The two most important parts of any promo

Jun 20, 2022

Issue #157

In today’s issue, I’m going to be summarizing the very best tidbits of copywriting “gold” I dropped last week–just in case you missed them.

These tips and tactics are sure to help you with the two most important parts of any promo… plus give you an idea of how to get started writing (something many of us struggle with) by sharing my own approach.

Let’s first get rolling with…

John Caples’ advice on writing headlines

Many of us struggle when it comes to writing headlines. Part of the reason is because we often try to start there… rather than have the headline make itself apparent later.

It’s why once you complete your research process, the next best thing is to simply start writing. You can craft a few “sh*tty first draft headlines”, but then you want to move on with plans to come back later.

Of course, you need to figure out what writing process works best for you. My writing process is very organic and unstructured most of the time.

Sometimes I start in the middle of the promotion, flushing out the copy that’s specific to the product, such as various supplement ingredients.

I might get a spark of an idea for a headline and lead, write it all out, and then trash it for something better I come across later (this happens a lot!)

Or I might start with writing the close copy so I can cement the offer and call to action in my mind first.

Before fully committing to a particular headline and lead, you should write the majority of the copy first. In one of those early drafts, you’ll often find that buried headline or big idea that cries out to be brought up much earlier.

And none other than John Caples agrees with me. On page 15 of his classic book, Tested Advertising Methods, the great Caples writes:

“Of course, writing the headline first is based on your knowing what you are selling so well that the copy will flow naturally no matter where you begin. When that is not the case, begin by learning about the product or service.

Then, before starting on possible headlines, write a first draft of the copy to help organize what you now know.

Somewhere in that copy you are likely to find the key selling point on which to base your headline–not its words, but the concept on what your headline will be based. Now spend all the time you need to get the best headline possible, then rewrite and polish your copy to flow naturally…”

If you’re working with a client who wants you to give them the headline and lead before proceeding any further, know that you really need to do all of this legwork first… and flush out a good part of a rough draft of copy first.

And if, once your headline/lead concept has been approved, you come up with something you think is better, don’t be afraid to present it as an alternative.

Remember, your job is to create the best possible promotion with the greatest chance of becoming a strong, profitable control.

If you uncover some gem of an idea later in the process, use it. If it doesn’t make sense to do so then, save it for a future test… or see if they’ll pay you extra to write a second version of the promotion. That way you turn one job into two!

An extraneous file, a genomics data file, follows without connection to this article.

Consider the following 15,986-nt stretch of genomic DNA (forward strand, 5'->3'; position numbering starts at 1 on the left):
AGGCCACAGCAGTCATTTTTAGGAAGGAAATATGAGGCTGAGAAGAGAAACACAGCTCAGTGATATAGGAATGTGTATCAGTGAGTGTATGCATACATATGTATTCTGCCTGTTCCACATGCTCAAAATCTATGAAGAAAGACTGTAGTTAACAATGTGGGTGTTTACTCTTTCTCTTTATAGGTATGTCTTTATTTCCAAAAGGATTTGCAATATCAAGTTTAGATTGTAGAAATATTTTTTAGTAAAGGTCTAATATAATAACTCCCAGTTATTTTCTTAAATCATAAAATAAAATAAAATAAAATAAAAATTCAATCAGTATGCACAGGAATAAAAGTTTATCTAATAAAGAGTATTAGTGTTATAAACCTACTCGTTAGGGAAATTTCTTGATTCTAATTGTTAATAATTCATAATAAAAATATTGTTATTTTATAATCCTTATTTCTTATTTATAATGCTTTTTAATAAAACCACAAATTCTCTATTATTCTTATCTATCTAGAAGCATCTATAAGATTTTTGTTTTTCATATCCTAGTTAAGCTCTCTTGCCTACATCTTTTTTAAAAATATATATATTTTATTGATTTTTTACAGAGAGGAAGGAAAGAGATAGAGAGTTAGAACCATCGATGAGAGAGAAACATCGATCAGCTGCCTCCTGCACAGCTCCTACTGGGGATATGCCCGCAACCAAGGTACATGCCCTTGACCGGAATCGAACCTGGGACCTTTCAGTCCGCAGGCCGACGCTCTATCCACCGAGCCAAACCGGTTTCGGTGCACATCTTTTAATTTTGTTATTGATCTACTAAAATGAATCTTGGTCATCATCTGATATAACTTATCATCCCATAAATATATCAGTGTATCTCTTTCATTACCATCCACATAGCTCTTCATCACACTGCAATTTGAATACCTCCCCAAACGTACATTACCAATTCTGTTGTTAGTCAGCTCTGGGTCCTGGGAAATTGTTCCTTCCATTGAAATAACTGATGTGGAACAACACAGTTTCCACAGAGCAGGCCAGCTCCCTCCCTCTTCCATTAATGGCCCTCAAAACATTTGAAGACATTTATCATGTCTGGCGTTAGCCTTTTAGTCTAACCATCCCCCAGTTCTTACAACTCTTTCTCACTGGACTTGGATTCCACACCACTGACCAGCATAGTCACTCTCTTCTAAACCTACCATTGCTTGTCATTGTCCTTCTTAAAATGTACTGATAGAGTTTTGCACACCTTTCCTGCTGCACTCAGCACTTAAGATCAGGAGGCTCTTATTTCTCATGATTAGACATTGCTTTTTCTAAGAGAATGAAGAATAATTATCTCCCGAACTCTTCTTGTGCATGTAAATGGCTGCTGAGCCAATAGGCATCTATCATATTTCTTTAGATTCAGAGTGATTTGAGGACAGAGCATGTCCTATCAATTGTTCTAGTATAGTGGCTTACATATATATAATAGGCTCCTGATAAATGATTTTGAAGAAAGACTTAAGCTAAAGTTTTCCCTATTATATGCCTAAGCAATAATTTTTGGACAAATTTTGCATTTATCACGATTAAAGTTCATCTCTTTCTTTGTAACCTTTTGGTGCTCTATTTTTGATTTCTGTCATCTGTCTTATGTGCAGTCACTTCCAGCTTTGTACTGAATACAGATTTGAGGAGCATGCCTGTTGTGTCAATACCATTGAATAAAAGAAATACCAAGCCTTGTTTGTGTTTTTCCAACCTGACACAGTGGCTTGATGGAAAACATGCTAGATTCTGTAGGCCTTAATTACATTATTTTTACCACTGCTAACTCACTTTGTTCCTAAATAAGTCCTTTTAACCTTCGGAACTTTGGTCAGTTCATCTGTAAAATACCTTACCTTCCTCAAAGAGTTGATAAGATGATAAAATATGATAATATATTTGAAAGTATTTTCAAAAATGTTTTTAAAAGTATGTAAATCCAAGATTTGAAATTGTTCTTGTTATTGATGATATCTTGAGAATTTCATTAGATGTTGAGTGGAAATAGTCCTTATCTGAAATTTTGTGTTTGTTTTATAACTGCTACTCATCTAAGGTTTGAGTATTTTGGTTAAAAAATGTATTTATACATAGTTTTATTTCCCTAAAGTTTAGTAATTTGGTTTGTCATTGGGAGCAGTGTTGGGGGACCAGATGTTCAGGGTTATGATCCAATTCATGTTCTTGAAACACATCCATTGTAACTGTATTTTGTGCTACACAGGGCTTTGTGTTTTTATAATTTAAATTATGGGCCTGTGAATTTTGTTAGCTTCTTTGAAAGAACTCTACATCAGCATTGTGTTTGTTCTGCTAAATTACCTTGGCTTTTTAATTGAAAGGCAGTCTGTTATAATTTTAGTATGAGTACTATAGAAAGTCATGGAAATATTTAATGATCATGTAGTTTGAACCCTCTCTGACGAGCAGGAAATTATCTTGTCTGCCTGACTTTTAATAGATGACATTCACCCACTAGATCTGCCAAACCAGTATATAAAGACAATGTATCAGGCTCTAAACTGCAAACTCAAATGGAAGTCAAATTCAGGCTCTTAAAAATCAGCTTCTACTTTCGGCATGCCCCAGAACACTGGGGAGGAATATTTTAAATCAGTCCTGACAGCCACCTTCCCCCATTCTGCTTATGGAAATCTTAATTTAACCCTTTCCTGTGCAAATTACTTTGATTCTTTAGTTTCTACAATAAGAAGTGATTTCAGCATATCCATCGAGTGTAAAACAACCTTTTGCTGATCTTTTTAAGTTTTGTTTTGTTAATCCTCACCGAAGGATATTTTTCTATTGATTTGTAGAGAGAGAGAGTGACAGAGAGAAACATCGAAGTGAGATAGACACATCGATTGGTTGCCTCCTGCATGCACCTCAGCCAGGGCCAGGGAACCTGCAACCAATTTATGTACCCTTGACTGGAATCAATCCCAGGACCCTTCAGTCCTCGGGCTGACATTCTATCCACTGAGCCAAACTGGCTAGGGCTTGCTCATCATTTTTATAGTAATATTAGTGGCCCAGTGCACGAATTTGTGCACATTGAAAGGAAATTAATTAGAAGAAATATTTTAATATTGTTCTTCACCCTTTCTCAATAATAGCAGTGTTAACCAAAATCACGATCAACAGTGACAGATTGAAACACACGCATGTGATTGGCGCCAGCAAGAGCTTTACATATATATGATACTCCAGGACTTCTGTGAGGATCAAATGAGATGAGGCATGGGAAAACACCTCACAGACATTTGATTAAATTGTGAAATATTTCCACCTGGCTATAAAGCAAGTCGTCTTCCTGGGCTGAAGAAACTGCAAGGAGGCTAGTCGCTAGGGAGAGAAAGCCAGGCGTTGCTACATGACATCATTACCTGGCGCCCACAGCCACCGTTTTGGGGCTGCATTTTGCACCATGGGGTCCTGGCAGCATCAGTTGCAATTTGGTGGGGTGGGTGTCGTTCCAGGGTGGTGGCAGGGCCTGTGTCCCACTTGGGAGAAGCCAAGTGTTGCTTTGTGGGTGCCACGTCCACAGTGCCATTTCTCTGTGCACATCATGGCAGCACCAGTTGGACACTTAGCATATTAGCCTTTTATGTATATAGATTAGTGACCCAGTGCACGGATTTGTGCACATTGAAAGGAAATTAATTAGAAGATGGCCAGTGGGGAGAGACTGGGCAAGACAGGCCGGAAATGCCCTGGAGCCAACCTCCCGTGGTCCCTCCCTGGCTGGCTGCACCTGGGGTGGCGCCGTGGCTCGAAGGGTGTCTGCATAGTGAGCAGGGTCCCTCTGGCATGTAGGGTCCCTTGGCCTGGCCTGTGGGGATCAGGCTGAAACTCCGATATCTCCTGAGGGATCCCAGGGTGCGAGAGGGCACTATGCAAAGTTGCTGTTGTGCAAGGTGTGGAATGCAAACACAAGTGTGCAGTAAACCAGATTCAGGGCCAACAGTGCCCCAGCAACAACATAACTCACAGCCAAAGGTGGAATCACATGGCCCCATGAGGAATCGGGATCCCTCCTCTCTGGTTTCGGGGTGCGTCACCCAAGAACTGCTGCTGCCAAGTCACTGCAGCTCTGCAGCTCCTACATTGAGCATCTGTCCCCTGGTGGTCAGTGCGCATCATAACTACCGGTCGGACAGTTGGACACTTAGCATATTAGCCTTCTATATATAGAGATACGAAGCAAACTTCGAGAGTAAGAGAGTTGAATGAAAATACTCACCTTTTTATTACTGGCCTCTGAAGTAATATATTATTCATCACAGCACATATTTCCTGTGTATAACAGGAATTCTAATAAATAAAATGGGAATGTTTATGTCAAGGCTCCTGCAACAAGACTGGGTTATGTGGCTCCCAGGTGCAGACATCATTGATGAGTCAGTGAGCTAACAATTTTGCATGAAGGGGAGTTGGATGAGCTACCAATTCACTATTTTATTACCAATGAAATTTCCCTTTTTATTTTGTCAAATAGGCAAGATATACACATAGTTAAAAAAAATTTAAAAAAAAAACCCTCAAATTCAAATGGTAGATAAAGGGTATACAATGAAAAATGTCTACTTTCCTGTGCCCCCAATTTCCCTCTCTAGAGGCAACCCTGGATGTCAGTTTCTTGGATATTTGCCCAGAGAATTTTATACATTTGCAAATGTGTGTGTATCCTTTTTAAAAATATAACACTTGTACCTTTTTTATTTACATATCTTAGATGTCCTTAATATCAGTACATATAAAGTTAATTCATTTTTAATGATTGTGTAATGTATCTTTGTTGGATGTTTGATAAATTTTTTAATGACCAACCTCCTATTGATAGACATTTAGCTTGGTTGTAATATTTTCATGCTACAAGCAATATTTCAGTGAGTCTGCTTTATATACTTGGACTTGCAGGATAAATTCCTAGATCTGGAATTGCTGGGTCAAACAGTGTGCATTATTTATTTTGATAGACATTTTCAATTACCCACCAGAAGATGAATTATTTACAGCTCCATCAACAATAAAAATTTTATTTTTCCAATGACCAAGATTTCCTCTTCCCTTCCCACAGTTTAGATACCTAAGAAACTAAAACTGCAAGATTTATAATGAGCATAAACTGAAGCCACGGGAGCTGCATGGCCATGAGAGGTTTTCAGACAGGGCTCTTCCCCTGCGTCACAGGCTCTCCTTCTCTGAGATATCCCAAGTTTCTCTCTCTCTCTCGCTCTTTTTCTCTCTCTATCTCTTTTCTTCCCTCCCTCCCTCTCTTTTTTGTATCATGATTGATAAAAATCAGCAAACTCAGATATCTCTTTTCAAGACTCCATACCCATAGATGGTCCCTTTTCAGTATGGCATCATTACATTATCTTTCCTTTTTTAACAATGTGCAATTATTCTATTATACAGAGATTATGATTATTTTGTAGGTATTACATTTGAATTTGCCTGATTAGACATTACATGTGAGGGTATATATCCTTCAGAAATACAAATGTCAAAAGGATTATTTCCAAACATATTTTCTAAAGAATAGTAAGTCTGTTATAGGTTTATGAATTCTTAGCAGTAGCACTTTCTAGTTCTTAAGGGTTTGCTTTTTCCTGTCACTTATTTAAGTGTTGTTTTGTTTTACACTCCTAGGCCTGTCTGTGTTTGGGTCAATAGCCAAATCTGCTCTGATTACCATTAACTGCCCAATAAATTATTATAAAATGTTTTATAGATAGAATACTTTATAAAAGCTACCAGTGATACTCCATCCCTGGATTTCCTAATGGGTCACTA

Most common offer-killers to AVOID

While copy and messaging can really move the needle when it comes to boosting your results, your OFFER (and how you state it) is just as crucial.

Your offer includes everything from the actual product or service itself to the pricing/discounts (i.e., “buy 2 get 1 free”) to any freebies or premiums you’re offering as incentives (i.e., free shipping) to the guarantee, and everything in-between.

You can have the strongest, most compelling copy and attention-getting design, and even a great list. But if your offer stinks or isn’t executed properly, you’re dead in the water.

The most common offer-killers I’ve seen include the following:

  • not being CLEAR about your offer…making it confusing or complicated
  • too many choices or options…paralyzing your prospect from taking further action
  • not removing risk for the prospect (i.e., a lousy or non-existent guarantee)
  • not telling the prospect exactly what to do (weak or buried call to action)
  • product or service itself isn’t something the list or market wants (untested/not proven)

There are many other issues that can result in your offer not bringing in sales, but these are the most frequent culprits.

And all are easy to fix, except for the last one (which is why copywriters who do new launches are taking on an additional risk—not that you shouldn’t do them, but something to be clear-eyed about if performance incentives are involved).

Putting it all together

If you can maximize the effectiveness of these two most important parts of any promo, you’ll give your copy the best chance of succeeding and generating increased sales.

It’s one reason why savvy direct marketers know that two of the biggest needle-movers to test when it comes to boosting the results of an under-performing or fatiguing control promo are the headline OR the offer (always just one variable at a time, just like a scientific experiment).

Keep all of this in mind as you write your copy and keep your current promos going strong!

Yours for smarter marketing,


P.S. No matter what you’re selling, or what market you’re going to, there are several classic, sales-boosting techniques you want to use when structuring offers and putting together the close copy in your sales pages or other promos.

That’s why in my Copywriting Velocity Complete Virtual Program, I include an in-depth module that reveals my very best “go-to” offer and close copy tactics that you can apply to ANY type of copy, sales channel, or niche.

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